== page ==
Desmopressin, Imipramine, and Oxybutynin in the Treatment of Primary Nocturnal Enuresis: A Randomized Clinical Trial


Maryam Seyfhashemi 1 , * , Raheb Ghorbani 2 , Abbas Zolfaghari 1

1 Department of Pediatrics, Semnan University of Medical Sciences, Semnan, IR Iran

2 Research Centre for Social Determinants of Health , Department of Community Medicine, Semnan University of Medical Sciences, Semnan, IR Iran

How to Cite: Seyfhashemi M, Ghorbani R, Zolfaghari A. Desmopressin, Imipramine, and Oxybutynin in the Treatment of Primary Nocturnal Enuresis: A Randomized Clinical Trial, Iran Red Crescent Med J. 2015 ; 17(7):e16174. doi: 10.5812/ircmj.16174v2.


Iranian Red Crescent Medical Journal: 17 (7); e16174
Published Online: July 1, 2015
Article Type: Research Article
Received: November 14, 2013
Revised: December 4, 2014
Accepted: April 14, 2015




Background: Nocturnal enuresis is the most common pediatric urologic problem in outpatient clinics.

Objectives: To assess the effect of various monotherapies, and comparing the effects of desmopressin, imipramine, and oxybutynin in children with enuresis, as well as the influence of socioeconomic and cultural factors of their families on the response and relapse rates.

Patients and Methods: The study was a randomized clinical trial conducted on 92 children aged 5 - 14 years, referred to the pediatric clinic of Semnan University Hospital in Semnan, Iran. Children with primary nocturnal enuresis were randomly allocated to three different treatment groups: desmopressin (n = 30), imipramine (n = 31), and oxybutynin (n = 31) all for 6 weeks. The socioeconomic and demographic characteristics of all participants were recorded. The number of wet nights per week was noted at the end of the 6-week-trial, and children were followed up to three months for relapse.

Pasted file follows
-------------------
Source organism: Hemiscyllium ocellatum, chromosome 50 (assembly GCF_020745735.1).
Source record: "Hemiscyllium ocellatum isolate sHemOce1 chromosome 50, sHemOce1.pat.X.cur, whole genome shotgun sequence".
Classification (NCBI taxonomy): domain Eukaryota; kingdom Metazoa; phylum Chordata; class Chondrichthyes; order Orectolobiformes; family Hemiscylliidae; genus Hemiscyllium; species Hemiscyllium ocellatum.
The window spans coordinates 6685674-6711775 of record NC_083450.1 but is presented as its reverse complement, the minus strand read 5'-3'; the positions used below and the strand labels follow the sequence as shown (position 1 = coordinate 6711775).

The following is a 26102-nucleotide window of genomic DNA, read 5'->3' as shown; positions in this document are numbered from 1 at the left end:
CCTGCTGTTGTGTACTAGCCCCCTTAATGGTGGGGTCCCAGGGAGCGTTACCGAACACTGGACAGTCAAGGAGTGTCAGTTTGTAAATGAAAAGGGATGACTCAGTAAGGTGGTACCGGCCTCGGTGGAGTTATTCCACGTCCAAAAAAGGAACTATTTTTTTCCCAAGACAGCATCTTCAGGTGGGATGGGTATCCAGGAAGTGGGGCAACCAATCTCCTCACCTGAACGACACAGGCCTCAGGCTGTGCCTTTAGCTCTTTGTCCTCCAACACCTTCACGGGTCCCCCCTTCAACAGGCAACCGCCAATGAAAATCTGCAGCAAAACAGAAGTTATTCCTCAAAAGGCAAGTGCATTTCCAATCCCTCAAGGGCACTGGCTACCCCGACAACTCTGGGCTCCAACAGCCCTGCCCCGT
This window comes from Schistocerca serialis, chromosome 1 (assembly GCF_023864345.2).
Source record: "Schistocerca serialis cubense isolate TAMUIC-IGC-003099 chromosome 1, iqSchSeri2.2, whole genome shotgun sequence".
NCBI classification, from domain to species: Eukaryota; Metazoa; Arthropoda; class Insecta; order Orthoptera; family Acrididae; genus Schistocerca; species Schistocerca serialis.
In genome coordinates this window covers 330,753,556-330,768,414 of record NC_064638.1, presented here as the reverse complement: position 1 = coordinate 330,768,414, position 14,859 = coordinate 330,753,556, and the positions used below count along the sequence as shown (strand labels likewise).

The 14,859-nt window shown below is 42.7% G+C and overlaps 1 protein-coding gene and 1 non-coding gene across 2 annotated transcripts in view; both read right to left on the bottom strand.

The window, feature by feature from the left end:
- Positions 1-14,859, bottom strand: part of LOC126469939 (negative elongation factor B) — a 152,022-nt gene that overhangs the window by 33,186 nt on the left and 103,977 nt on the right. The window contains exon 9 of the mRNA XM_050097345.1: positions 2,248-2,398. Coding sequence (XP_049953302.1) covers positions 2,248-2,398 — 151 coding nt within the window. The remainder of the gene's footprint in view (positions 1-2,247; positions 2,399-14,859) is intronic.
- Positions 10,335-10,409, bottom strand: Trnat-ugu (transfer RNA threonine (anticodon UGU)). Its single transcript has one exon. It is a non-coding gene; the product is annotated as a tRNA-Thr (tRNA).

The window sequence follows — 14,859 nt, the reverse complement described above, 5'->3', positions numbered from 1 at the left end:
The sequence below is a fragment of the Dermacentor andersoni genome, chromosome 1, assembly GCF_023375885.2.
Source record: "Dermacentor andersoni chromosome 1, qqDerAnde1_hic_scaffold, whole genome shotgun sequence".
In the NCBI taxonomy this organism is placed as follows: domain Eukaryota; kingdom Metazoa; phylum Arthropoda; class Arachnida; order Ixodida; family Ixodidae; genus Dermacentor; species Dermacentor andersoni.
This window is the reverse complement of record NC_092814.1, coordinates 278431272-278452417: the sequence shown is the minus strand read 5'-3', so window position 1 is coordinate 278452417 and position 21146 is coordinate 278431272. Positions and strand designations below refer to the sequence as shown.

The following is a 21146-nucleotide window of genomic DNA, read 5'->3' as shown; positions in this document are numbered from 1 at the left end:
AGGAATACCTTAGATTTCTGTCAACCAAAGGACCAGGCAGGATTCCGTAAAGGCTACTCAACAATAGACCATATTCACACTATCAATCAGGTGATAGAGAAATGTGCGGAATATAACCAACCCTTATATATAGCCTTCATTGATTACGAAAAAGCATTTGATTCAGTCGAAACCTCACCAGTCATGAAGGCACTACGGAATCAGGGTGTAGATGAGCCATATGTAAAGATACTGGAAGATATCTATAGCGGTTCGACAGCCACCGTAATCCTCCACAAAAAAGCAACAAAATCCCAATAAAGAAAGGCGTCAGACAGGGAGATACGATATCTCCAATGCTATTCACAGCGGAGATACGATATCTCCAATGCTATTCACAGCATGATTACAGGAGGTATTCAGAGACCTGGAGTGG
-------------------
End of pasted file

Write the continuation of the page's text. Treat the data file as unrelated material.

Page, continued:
Results: Children in the oxybutynin group showed a slightly higher response rate (71.0% success) and a lower relapse rate (31.8%), while in the desmopressin group the response and relapse rates were 63.3% and 57.9%, respectively, and in the imipramine group 61.3% and 63.2%, respectively. However, the difference between the 3 groups in terms of response (P = 0.701) and relapse rates (P = 0.095) was not statistically significant.

Conclusions: There is no significant difference between monotherapy with desmopressin, imipramine or oxybutynin in children with enuresis. However, oxybutynin showed a higher response rate and a lower relapse rate compared to other medications. More clinical trials with a larger sample size are needed to clarify these uncertainties.


Nocturnal Enuresis Desmopressin Oxybutynin Imipramine

Copyright © 2015, Iranian Red Crescent Medical Journal. This is an open-access article distributed under the terms of the Creative Commons Attribution-NonCommercial 4.0 International License ( which permits copy and redistribute the material just in noncommercial usages, provided the original work is properly cited.

1. Background